Shanghai Disneyland faces backlash over ticket refunds after Typhoon Lekima hits

By Zhang Hongpei Source:Global Times Published: 2019/8/12 17:38:39

A Mickey Mouse parade at the Shanghai Disneyland theme park in June 2017 Photo: IC

Shanghai Disneyland made headlines after consumers complained that the resort shouldn't invoke an unfair clause in dealing with ticket refunds because of Typhoon Lekima.

Due to inclement weather conditions, Shanghai Disney Resort including Shanghai Disneyland was closed on Saturday. Guests with tickets for Shanghai Disneyland on Saturday may choose to visit the park on any other day within the next six months (by February 10, 2020), according to a notice released on the official Weibo account of Shanghai Disney Resort on Friday.

Consumers were quick to complain that the company did not specify whether ticket buyers could obtain refunds if they skip their tours.

Shanghai Disney Resort is using its advantageous position to force consumers to accept a provision that is in its own interests, some netizens complained.

One netizen named Shier said in the company notice comment area that he bought four tickets for his family on Saturday but wouldn't be able to come to visit Shanghai within the six-month period. "I hope the resort can consider the situation of consumers like me. I'd be satisfied if even  a portion of the admission fees is refunded. We have all encountered the typhoon and hope we can understand each other."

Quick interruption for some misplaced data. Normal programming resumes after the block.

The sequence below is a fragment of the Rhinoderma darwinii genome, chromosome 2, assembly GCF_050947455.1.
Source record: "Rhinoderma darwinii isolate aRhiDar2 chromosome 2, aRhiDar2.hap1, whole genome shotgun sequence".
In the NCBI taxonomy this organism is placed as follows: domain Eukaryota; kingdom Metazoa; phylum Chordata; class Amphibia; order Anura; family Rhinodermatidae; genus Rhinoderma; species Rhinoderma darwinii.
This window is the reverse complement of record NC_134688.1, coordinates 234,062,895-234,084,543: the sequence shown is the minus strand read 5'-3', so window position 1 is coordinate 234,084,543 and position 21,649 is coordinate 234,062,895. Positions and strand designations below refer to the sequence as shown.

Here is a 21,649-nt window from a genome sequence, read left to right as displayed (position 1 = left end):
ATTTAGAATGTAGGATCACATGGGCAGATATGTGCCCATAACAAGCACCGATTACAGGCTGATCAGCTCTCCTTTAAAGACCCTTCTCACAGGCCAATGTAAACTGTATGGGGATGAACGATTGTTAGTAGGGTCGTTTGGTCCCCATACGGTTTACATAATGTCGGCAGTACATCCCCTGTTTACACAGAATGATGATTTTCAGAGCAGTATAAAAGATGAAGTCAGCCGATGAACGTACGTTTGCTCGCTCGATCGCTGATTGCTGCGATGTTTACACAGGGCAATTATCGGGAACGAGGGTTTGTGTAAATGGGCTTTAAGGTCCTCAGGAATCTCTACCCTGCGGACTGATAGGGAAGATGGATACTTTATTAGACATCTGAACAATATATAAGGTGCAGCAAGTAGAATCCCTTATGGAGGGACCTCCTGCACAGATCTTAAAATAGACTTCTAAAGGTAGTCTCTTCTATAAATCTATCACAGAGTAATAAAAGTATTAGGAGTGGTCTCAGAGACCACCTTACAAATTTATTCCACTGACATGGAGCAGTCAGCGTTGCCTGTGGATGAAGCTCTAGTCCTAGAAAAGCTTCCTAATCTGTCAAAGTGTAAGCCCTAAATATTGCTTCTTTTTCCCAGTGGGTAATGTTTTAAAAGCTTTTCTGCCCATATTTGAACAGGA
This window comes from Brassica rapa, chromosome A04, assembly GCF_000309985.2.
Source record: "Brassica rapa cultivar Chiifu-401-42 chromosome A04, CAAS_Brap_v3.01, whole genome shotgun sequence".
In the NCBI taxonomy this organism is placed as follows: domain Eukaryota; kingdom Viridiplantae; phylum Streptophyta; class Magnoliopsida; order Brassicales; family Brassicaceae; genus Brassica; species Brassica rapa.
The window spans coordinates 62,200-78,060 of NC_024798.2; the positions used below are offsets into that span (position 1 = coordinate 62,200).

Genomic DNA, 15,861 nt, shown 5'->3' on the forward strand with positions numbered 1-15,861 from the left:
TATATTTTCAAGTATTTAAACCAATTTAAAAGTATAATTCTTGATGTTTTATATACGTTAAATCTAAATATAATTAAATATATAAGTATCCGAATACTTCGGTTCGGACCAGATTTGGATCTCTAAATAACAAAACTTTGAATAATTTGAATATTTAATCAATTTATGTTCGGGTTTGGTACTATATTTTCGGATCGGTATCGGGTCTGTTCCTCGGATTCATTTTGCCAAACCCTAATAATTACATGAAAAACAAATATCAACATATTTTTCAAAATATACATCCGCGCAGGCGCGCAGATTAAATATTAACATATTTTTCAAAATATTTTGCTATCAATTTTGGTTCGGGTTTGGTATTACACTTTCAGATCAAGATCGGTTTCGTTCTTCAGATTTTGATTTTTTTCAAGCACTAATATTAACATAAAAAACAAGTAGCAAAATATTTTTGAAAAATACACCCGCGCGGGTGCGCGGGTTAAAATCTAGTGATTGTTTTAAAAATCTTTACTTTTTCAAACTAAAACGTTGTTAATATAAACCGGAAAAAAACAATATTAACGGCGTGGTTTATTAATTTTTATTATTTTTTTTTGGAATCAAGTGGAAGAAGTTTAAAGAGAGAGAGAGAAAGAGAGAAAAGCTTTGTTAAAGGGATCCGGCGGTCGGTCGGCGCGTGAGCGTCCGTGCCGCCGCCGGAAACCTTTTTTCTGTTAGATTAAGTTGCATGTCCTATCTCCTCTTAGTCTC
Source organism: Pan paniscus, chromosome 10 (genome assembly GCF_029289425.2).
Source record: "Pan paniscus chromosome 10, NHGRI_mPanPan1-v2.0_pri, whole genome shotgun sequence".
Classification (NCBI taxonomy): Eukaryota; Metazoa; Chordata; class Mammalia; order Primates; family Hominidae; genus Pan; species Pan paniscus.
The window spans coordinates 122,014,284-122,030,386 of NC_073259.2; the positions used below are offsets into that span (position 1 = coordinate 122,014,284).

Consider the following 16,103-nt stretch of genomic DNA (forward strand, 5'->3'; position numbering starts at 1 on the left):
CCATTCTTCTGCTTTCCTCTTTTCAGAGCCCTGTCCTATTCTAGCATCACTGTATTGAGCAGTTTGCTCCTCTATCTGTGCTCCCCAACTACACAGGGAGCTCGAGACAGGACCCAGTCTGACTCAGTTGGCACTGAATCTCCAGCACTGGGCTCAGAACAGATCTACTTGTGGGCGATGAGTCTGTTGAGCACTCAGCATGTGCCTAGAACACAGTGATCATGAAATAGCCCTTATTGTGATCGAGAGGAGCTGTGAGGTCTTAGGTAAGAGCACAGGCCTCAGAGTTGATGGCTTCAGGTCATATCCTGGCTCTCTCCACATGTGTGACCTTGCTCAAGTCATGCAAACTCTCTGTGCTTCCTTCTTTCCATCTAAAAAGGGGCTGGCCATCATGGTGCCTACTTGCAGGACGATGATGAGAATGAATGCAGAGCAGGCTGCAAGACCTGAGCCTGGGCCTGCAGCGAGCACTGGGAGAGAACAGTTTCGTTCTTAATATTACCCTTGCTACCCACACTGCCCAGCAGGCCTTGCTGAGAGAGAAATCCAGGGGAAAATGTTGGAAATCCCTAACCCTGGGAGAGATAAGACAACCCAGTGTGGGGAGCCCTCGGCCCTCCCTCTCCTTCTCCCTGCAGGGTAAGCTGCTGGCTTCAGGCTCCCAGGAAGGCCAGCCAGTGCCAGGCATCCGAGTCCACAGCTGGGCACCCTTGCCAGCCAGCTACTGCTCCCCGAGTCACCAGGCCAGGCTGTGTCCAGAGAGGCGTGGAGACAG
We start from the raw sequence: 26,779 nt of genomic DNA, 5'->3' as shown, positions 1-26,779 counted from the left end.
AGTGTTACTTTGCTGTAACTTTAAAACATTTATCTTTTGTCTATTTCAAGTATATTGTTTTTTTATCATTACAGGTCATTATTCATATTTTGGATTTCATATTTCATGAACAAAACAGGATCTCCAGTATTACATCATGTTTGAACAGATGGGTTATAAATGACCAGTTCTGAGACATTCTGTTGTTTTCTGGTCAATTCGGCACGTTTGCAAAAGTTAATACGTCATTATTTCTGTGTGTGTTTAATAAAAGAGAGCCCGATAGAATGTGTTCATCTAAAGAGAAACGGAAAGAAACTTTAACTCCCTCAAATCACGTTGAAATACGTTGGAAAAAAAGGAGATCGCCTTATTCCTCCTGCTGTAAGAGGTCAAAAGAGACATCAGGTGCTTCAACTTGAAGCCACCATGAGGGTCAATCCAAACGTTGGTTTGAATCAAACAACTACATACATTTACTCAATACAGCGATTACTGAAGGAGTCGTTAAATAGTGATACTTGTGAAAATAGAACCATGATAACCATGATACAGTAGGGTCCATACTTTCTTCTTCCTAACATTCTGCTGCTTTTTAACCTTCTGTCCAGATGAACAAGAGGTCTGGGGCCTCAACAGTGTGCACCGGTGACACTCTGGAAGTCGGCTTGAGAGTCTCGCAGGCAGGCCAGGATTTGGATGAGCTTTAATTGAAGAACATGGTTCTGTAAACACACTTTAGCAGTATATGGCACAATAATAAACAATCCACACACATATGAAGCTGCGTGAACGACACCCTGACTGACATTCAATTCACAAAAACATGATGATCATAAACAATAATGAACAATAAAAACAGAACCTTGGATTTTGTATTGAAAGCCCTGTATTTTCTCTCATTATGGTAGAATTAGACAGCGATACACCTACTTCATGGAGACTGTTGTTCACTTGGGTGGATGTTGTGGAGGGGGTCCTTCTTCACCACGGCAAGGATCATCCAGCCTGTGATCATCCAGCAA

The comment has received more than 58,000 likes.

Shanghai Disney Resort updated its notice on Saturday, adding that "If you cannot visit the park in the next six months, you can contact your original ticket purchase channel to obtain a refund, or follow the instructions at the end of this notice."

The hotline of the resort ticket reservation center could not be reached as of press time.

"The resort should not omit mentioning refunds without having had any consultations with its customers," said Wang Defu, a professor specializing in tourism at Beijing International Studies University.

In a case of force majeure, such as a typhoon, negotiations are needed between seller and buyer instead of a one-size-fits-all solution, Wang told the Global Times on Monday.

It is equally important to make contingency plans, especially for such an international chain brand, analysts said.

Liu Junhai, a business law professor at Renmin University of China in Beijing, told the Global Times on Monday that Shanghai Disney Resort should learn a lesson from the incident. It should prepare ahead and consider consumers' interests in the first place. Only in that way can it expand its popularity among consumers and reinforce its position amid the fierce competition in the mushrooming theme park sector. 

"The initial consumer peak of Shanghai Disneyland has gradually ebbed, and now it must make steady efforts to attract attendees," said Jiang Yiyi, director of international tourism development at the Beijing-based China Tourism Academy. 

Shanghai Disney Resort opened in June 2016, and had more than 11 million visitors in the first year.

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